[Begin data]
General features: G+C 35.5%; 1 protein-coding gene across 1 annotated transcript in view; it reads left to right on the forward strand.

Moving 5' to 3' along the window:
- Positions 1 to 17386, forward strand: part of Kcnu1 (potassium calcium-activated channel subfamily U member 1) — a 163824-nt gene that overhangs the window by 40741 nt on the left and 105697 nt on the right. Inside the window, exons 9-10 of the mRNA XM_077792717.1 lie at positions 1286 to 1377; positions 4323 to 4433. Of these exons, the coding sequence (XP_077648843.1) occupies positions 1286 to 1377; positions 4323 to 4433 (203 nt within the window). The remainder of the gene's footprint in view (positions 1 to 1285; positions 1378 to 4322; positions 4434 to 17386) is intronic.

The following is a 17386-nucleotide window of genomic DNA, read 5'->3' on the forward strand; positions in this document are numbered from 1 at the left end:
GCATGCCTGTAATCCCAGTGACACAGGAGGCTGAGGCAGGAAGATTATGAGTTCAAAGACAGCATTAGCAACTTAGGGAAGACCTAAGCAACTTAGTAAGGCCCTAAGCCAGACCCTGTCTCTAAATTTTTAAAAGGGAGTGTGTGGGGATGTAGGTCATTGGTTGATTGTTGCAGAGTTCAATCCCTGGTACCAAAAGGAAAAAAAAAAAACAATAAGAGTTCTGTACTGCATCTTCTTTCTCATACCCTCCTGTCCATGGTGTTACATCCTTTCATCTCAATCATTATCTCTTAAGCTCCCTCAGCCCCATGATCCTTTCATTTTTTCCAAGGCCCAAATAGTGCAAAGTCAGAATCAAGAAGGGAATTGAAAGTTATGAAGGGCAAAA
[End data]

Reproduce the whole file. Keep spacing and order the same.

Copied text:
General features: G+C 35.5%; 1 protein-coding gene across 1 annotated transcript in view; it reads left to right on the forward strand.

Moving 5' to 3' along the window:
- Positions 1 to 17386, forward strand: part of Kcnu1 (potassium calcium-activated channel subfamily U member 1) — a 163824-nt gene that overhangs the window by 40741 nt on the left and 105697 nt on the right. Inside the window, exons 9-10 of the mRNA XM_077792717.1 lie at positions 1286 to 1377; positions 4323 to 4433. Of these exons, the coding sequence (XP_077648843.1) occupies positions 1286 to 1377; positions 4323 to 4433 (203 nt within the window). The remainder of the gene's footprint in view (positions 1 to 1285; positions 1378 to 4322; positions 4434 to 17386) is intronic.

The following is a 17386-nucleotide window of genomic DNA, read 5'->3' on the forward strand; positions in this document are numbered from 1 at the left end:
GCATGCCTGTAATCCCAGTGACACAGGAGGCTGAGGCAGGAAGATTATGAGTTCAAAGACAGCATTAGCAACTTAGGGAAGACCTAAGCAACTTAGTAAGGCCCTAAGCCAGACCCTGTCTCTAAATTTTTAAAAGGGAGTGTGTGGGGATGTAGGTCATTGGTTGATTGTTGCAGAGTTCAATCCCTGGTACCAAAAGGAAAAAAAAAAAACAATAAGAGTTCTGTACTGCATCTTCTTTCTCATACCCTCCTGTCCATGGTGTTACATCCTTTCATCTCAATCATTATCTCTTAAGCTCCCTCAGCCCCATGATCCTTTCATTTTTTCCAAGGCCCAAATAGTGCAAAGTCAGAATCAAGAAGGGAATTGAAAGTTATGAAGGGCAAAA